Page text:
To be fair, there are a thousand reasons to be based in New York City: it's great, the talent is great, it's magical, all that jazz. Don't like living or working anywhere else. Plus, there's a Starbucks everywhere for when you have a cruddy office with no conference room. That is A+. Oh but wait, why would you support a non-NYC startup with coffee money? Take that meeting to, say, Gregory's Coffee. But what has the City done for you lately, besides offering terrific mass transit service and a lack of affordable rent? Mayor Bloombucks has gone on the charm offensive once more about tech startups: "New York Mayor Michael Bloomberg has launched 'We Are Made in NY,' an initiative which aims to support the local tech scene by providing 'resources and programs' that help startups grow, highlighting job openings at tech startups, and helping to introduce 'novices' to the growing industry…. This program, which was announced at BuzzFeed’s NY HQ, will tap the city’s existing Made in NY Digital Map, but will take the form of a campaign rather than a set of tools."
So yeah, this happened at BuzzFeeᴅ, which is a reasonable choice. (One great thing about BuzzFeeᴅ is that it's created a real ton of jobs in New York City! I am very pro that. Also that is possible because they have about $32 million (really random outside estimate) in investment money in their bank account.) Anyway, so: "Resources and programs" is in quotes; then this program… will "take the form of a campaign." Oh! It's right there: This program is a campaign. Basically you can apply for a "Made in NY" certification. Neato. Guess what! We are a small independent job-creating tech business that pays an inordinate and unholy amount of taxes to the City of New York, so we are just going to call ourselves certified as Made In New York already.
But okay so, these "resources, benefits and programs to help startups grow in New York City": ooh, go on?
• Some industry-specific incubator spaces, and some generalist ones, most of which are not actually that affordable for a non-venture-backed company. (Our current rent would be at least tripled if we took the desks we needed at an incubator. Recently we were contacted by a new incubator, that is raising seed money. Our rent would go up five-fold if we moved in there.)
• There's NYC Seed, which is a great idea, providing seed money to startups—up to $200K, which is reasonable. Here's their portfolio. Honestly? It's so-so, but we're pro.
• They have a link to the "fully searchable database of procurement notices" for the City. So get ready to start searching that to figure out how to get some City contracts.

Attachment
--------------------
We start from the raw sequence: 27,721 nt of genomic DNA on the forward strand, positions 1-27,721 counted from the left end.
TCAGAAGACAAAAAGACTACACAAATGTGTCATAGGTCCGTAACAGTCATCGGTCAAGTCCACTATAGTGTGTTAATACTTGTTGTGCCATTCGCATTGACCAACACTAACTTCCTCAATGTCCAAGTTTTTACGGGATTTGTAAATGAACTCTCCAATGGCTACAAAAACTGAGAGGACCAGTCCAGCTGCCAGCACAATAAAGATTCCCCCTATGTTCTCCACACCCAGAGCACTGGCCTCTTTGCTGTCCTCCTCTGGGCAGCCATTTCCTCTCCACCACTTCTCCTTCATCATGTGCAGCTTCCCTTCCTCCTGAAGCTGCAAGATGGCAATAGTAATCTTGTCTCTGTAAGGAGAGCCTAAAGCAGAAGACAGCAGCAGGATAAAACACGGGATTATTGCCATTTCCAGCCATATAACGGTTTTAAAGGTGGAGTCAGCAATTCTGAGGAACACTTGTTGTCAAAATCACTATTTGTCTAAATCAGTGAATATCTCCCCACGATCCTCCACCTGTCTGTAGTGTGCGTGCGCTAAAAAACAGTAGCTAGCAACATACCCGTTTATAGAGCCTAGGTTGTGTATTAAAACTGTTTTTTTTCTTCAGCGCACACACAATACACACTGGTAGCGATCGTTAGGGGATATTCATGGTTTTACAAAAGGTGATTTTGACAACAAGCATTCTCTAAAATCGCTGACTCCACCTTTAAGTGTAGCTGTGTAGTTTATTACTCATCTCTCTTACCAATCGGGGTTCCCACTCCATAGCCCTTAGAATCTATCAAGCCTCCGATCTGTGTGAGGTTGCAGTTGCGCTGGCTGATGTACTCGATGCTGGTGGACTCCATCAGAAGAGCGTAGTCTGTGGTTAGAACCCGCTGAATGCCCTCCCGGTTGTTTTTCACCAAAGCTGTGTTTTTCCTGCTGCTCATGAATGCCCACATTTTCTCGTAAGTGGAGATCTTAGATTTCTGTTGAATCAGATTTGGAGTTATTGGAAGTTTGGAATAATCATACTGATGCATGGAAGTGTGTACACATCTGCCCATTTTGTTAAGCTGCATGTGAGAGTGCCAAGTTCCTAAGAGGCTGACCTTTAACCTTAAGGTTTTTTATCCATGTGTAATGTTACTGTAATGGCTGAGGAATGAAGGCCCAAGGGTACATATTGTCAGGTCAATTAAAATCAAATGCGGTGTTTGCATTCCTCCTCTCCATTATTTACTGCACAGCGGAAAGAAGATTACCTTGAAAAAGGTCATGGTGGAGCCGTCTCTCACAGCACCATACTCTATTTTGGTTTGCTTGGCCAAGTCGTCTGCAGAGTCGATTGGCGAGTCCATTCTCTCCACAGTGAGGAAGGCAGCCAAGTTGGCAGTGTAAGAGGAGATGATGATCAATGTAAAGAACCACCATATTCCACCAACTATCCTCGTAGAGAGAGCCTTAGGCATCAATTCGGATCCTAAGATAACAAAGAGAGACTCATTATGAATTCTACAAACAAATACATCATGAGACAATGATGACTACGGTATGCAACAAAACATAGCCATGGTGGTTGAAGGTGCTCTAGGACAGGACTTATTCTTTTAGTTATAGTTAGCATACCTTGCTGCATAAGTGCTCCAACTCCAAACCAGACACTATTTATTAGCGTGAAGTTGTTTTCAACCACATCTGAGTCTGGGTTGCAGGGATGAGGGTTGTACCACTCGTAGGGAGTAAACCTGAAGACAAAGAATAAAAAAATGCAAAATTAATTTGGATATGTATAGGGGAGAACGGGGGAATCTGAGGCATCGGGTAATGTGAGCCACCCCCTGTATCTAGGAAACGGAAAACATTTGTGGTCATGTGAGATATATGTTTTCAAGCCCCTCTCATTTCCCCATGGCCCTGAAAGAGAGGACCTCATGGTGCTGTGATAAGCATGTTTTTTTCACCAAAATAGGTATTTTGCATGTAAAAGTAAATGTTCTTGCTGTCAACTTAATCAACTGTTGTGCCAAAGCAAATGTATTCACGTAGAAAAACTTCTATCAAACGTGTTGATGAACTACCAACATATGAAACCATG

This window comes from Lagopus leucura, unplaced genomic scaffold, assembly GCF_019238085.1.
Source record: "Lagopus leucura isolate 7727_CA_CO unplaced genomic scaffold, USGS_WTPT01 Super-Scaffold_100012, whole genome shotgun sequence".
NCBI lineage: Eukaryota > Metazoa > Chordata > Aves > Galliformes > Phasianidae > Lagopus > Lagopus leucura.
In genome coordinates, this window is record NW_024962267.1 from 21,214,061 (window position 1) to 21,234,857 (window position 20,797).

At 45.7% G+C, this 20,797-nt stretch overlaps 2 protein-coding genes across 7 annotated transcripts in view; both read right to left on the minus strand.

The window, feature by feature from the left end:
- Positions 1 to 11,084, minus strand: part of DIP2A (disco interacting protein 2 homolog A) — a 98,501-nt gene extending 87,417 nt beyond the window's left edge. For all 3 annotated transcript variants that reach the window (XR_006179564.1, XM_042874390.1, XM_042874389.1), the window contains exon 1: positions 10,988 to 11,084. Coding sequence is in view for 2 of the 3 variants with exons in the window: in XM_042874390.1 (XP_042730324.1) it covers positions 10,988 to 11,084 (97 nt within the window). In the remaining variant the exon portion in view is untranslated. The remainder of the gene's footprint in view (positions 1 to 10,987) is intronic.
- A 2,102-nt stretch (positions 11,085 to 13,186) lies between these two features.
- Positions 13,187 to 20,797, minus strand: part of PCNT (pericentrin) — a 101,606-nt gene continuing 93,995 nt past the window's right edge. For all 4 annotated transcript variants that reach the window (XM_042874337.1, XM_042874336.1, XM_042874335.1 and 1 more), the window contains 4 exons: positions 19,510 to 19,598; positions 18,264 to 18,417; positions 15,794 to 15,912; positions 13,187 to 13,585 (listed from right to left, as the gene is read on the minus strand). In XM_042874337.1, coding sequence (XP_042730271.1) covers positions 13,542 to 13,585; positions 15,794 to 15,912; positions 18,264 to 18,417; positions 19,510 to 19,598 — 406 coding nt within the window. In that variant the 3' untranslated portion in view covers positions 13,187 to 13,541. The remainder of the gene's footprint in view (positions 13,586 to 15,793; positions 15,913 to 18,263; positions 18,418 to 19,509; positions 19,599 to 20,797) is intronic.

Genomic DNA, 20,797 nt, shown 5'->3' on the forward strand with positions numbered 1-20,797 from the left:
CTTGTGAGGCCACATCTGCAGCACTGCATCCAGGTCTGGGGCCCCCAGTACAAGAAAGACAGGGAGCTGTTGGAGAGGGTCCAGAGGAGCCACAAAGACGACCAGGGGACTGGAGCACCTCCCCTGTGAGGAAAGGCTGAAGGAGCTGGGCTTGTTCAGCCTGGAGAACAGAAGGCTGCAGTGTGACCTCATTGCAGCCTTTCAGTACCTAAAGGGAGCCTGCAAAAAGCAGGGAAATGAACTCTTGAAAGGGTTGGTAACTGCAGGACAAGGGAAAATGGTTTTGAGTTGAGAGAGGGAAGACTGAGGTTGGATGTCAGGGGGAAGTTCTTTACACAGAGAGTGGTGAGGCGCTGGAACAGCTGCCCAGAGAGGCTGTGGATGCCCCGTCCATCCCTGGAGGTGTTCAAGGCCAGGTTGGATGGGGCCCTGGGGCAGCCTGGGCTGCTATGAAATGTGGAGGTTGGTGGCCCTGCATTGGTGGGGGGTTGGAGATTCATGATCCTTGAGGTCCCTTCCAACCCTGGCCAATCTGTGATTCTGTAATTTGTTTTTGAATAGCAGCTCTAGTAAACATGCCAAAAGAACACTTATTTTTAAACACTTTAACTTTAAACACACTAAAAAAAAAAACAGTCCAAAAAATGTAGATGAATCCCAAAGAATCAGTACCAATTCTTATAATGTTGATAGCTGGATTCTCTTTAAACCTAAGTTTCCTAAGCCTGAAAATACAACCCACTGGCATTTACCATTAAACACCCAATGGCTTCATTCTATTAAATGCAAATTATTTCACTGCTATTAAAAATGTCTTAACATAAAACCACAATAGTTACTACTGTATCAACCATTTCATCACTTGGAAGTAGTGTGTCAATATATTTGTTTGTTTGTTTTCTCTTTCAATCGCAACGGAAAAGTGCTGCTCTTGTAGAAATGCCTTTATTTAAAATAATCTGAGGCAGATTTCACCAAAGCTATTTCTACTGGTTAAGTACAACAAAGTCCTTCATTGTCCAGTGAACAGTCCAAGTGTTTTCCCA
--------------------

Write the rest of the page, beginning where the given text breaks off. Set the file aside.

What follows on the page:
• There seems to be a good bit of money in grants for staff training, which is actually very cool, if all outside what most people think of as tech startups. People getting certified for HVAC installation, that kind of thing. (Although past trainings are almost all software training; or, one home health-care agency used their "award to advance 10 home care workers into supervisory and administrative roles.")
• There seems to a be a pro bono lawyer referral system if you call a case manager somewhere?
• There's a competition to pay people to move to Lower Manhattan, basically. Just like Goldman Sachs! :)
• And there's support for business run by immigrants, and then minority and women-owned certification systems, which of course pre-date this campaign, which are good things.
And that's about it. What's there for a small business, making it and hiring and hustling in New York City? Honestly, not much. We'd be better off near-shoring all our infrastructure and workforce to say, Hungary, or New Jersey and Utah. (Right, just like Goldman Sachs!)
Enough negativity! What would I want?
• Structured pooling of professional resources, like payroll. Small independent businesses use up a lot of their time doing their own bookkeeping and doing their own payroll. Would I happily share a payroll person with a team of other startups? Yesssss.
• Assistance with small-team health insurance. That's the big nightmare.
• Tax credits for hiring in New York City, or credits for new businesses, or credits for businesses with other criteria that reflect their being part of the City's ecosystem.
• Assistance with the various kinds of business insurance, including things like life insurance for business partners.
• Man, toss us a reduced Metrocard once in a while!
• Assistance to local banks and credit unions to provide better small business services. Most local businesses end up using large national fee-heavy banks because the online services are better, therefore not supporting NYC's small financial-services companies.
And now, I am going for a physical with a real actual doctor for the first time in eight years.